Background: One of the goals of plant breeding is to create crops to provide better nutrition for humans and livestock. Insufficient intake of protein is one of the most severe factors affecting the growth and development of children in developing countries. More than a century ago, in 1896, Hopkins initiated the well-known Illinois long-term selection for maize seed protein concentration, yielding four protein strains. By continuously accumulating QTLs, Illinois High Protein (IHP) reached a protein level 2.5-fold higher than normal maize, with the most increased fraction being the zein protein, which was shown to contain no lysine soon after the long-term selection program initiated. Therefore, IHP is of little value for feeding humans and monogastric animals. Although high-lysine lines of non-vitreous mutants were based on reduced zeins, the kernel soft texture precluded their practical use. Kernel hardness in opaque 2 (o2) could be restored in quality protein maize (QPM) with quantitative trait loci called o2 modifiers (Mo2s), but those did not increase total protein levels.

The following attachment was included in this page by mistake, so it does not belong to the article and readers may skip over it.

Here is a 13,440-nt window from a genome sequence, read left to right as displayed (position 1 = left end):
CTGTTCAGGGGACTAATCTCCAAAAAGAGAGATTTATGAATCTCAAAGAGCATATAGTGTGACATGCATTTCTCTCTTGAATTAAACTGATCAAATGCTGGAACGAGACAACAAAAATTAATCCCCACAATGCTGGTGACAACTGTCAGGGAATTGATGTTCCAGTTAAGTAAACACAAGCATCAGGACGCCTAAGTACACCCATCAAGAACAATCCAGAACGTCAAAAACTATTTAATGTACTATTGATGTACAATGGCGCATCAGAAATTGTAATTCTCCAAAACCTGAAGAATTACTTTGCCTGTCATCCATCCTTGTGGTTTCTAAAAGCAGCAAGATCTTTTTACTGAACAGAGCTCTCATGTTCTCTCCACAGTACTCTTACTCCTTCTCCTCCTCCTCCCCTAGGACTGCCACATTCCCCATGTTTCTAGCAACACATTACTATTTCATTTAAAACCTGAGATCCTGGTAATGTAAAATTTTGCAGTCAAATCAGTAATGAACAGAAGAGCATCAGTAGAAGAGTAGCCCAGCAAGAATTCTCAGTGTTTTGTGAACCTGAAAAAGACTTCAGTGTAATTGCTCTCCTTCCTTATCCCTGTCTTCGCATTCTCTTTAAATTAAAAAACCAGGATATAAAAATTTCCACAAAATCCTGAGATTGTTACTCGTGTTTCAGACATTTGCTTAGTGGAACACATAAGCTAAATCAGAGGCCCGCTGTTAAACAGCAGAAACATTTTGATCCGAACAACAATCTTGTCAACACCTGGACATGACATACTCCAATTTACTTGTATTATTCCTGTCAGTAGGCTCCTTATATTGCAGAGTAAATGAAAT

Methods: The most predominant zeins are the 22- and 19-kDa α-zeins. To achieve a combination of desired traits, we used RNA interference (RNAi) against both α-zeins in IHP and evaluated the silencing effect by SDS-PAGE. Total protein, amino acid composition and kernel texture were analyzed.
Conclusions: The α-zeins were dramatically reduced, but the high total seed protein level remained unchanged by complementary increase of non-zein proteins. Moreover, the residual zein levels still allowed for a vitreous hard seed. Such dramatic rebalancing of the nitrogen sink could have a major impact in world food supply.